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Diary: A Novel Paperback


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Frequently Bought Together

Diary: A Novel + Lullaby + Choke
Price for all three: $33.71

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  • Lullaby $12.99
  • Choke $8.70

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Product Details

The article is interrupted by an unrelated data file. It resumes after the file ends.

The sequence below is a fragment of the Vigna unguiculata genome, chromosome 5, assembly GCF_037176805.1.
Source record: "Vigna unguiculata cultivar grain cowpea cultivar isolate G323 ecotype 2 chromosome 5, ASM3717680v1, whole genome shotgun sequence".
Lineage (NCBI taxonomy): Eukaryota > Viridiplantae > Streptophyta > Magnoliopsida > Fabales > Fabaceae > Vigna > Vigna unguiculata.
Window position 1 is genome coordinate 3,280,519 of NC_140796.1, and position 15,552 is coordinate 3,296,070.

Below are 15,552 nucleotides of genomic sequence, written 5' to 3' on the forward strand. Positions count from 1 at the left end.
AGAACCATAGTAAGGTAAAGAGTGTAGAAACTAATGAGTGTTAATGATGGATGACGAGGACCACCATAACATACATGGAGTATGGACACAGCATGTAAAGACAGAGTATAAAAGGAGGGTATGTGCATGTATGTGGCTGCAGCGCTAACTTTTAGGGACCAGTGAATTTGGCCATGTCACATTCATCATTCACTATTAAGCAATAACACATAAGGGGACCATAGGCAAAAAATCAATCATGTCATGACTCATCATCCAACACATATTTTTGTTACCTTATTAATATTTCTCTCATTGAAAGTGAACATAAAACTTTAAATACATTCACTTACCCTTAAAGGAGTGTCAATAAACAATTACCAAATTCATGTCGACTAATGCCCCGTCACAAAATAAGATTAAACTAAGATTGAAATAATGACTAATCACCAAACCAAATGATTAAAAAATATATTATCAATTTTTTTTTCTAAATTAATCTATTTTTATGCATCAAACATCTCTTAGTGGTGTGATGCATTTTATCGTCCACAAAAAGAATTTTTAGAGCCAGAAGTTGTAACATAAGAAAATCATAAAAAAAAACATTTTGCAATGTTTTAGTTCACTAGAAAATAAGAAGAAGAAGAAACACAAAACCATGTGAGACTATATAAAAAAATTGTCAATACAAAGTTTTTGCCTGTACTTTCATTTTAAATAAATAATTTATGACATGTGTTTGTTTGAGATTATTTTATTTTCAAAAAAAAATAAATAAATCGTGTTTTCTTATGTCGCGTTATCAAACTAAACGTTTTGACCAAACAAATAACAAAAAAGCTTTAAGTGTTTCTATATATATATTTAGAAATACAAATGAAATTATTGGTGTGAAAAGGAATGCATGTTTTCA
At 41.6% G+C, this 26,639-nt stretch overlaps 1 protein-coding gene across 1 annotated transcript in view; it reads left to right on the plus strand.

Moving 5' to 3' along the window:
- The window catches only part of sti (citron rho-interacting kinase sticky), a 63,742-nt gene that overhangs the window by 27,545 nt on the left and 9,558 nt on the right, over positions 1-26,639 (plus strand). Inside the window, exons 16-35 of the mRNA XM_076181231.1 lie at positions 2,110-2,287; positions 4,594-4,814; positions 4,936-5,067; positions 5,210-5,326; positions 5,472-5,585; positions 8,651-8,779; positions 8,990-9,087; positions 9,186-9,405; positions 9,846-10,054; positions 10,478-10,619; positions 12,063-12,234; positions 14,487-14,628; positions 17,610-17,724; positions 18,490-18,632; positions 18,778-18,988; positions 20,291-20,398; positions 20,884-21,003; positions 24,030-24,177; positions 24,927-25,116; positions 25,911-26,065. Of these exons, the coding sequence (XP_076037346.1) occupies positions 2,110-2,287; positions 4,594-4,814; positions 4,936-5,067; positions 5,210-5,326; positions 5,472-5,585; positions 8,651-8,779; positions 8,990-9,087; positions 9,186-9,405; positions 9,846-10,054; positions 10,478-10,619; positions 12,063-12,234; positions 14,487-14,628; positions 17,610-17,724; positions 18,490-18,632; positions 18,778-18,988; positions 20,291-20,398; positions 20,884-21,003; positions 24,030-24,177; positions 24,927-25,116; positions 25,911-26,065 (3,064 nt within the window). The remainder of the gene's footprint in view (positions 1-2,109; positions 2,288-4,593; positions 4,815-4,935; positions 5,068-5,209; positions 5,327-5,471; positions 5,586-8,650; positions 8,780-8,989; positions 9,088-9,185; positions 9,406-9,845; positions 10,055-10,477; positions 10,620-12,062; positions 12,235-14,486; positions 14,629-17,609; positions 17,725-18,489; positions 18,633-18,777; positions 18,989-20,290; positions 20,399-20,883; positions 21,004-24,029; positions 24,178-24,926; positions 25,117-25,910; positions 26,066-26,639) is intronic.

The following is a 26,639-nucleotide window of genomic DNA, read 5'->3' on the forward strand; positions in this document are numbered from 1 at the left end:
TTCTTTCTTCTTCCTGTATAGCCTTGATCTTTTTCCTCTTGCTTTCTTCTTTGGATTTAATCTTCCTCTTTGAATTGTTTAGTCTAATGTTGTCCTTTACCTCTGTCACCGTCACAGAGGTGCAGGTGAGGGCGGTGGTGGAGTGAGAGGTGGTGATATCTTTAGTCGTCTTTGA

• Paperback: 272 pages
  • Publisher: Anchor (September 14, 2004)
  • Language: English
  • ISBN-10: 1400032814
  • ISBN-13: 978-1400032815
  • Product Dimensions: 8.1 x 5.6 x 0.6 inches
  • Shipping Weight: 7.2 ounces (View shipping rates and policies)
  • Average Customer Review: 3.4 out of 5 stars  See all reviews (260 customer reviews)
  • Amazon Best Sellers Rank: #31,296 in Books (See Top 100 in Books)

Editorial Reviews

From Publishers Weekly